A man has been remanded in custody pending sentencing after he pleaded guilty to sending fraudulent text messages related to the coronavirus outbreak.

The individual sent a large number of text messages which said that they were sent by the Government and that the recipient could claim a tax refund as a result of the health emergency. However, the messages were a scam, designed to allow the man to gather the individuals’ bank account details. The messages contained a link to a website that was designed to look like an official Government webpage. The court heard that his site was “remarkably similar to UK government websites,” especially with regard to his use of logos and insignia.

The individual also passed on the consumers’ data to other scammers.

He pleaded guilty at Westminster Magistrates’ Court on Friday, May 15 to charges of fraud by false representation and possession of articles for use in fraud.

Judge Jacobs told the individual:

“You have pleaded guilty to a sophisticated fraud in which I’m perfectly satisfied you are the main player.

“What you did was to prey on the vulnerability of the majority of people in society who at this present moment are worried, petrified, fearful about their future, about their jobs, about their homes, making ends meet, getting back to work or whether they still have a job.

“Along you come, praying on those people, on anyone who might be gullible enough, and there are people sadly who would click on these scams including the elderly and others who are vulnerable because of the circumstances we find ourselves in right now.”

The investigation was carried out by the Dedicated Card and Payment Crime Unit (DCPCU), a specialist police unit funded by the banks.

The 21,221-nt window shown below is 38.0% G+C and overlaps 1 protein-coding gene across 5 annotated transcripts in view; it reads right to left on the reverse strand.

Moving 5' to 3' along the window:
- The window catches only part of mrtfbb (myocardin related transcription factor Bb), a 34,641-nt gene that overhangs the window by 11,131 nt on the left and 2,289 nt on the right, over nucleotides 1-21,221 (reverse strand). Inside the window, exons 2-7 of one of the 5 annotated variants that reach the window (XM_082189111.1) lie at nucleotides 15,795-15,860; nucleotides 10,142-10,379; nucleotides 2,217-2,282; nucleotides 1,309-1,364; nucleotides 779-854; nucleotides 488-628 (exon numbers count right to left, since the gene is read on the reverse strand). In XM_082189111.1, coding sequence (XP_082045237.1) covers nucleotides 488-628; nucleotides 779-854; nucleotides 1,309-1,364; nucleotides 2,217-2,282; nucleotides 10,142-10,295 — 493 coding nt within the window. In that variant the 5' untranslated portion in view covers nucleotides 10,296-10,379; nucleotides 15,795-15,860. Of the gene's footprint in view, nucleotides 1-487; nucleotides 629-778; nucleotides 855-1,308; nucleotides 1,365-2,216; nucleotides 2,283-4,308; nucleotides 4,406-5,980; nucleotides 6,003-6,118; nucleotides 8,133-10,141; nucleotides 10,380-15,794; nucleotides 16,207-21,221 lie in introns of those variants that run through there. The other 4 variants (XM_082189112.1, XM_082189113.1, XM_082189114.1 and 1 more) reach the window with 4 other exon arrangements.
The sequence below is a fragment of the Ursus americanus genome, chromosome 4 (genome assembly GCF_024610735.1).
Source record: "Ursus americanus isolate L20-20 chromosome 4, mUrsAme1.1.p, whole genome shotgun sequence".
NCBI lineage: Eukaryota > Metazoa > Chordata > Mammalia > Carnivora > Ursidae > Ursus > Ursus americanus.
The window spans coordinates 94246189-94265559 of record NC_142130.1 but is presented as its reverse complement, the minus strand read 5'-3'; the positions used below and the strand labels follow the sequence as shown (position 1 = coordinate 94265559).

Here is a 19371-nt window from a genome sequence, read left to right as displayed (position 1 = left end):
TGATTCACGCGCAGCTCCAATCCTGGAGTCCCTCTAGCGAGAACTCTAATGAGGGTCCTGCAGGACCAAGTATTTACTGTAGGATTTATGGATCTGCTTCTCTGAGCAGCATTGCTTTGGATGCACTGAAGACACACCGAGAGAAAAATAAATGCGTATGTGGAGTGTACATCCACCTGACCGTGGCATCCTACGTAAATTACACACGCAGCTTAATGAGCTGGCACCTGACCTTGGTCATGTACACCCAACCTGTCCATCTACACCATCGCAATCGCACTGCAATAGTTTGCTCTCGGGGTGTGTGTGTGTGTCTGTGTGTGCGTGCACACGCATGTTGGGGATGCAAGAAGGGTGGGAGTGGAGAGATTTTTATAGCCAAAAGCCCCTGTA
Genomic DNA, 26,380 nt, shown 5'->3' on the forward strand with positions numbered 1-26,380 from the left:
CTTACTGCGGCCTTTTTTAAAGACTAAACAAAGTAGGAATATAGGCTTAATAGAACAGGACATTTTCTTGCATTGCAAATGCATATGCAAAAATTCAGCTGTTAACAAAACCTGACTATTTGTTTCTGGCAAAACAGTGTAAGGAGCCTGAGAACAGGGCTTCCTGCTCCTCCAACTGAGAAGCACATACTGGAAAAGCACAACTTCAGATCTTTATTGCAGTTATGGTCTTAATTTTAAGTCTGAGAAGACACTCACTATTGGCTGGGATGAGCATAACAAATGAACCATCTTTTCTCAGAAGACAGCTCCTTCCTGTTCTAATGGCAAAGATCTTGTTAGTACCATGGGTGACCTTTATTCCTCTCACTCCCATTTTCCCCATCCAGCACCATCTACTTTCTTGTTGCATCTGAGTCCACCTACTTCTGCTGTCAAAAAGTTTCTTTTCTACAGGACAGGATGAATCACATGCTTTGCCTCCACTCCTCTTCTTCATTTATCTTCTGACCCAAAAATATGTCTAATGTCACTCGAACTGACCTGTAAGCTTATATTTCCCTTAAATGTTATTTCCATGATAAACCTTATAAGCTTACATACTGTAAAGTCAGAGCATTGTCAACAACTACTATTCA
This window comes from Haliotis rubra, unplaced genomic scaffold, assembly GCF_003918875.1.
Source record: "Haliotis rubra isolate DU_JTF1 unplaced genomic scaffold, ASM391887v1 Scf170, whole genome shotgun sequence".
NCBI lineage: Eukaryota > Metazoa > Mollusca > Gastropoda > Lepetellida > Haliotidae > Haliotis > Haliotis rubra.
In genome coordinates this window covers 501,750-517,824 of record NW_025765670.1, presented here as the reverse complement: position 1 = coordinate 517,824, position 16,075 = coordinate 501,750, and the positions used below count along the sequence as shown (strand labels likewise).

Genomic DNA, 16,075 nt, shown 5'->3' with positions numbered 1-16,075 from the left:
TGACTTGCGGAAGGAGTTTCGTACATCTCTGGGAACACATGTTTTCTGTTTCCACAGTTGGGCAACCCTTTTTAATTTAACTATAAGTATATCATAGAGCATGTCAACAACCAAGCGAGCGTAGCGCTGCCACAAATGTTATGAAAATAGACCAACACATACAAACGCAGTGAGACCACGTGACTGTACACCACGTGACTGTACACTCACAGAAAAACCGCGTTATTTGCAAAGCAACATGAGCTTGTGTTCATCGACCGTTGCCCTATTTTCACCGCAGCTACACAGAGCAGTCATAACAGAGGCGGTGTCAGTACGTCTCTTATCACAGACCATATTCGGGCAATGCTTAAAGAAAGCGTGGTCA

Action Fraud has reported that UK consumers have suffered losses of more than £3.5 million from coronavirus-related scams since the lockdown started in late March. Trend Micro, a multinational cybersecurity and defence company, has conducted a survey which reveals that 20% of the world’s Covid-19 spam messages are sent to UK email addresses, more than any other country.

DCI Gary Robinson, head of the unit at the DCPCU, said:

“Through this investigation, we have acted swiftly to arrest and charge an individual involved in sending out fraudulent messages related to Covid-19. A large number of account details have also been recovered, helping to prevent customers from falling victim to fraud.

“The DCPCU will continue working with banks and mobile phone companies to clamp down on the criminal gangs callously seeking to exploit the Covid-19 crisis to defraud people. It is thanks to this strong collaboration between the public and private sector that we can bring these criminals to justice.”

The information shown in this article was correct at the time of publication. Articles are not routinely reviewed and as such are not updated. Please be aware of the facts, circumstances or legal position may change after publication of the article.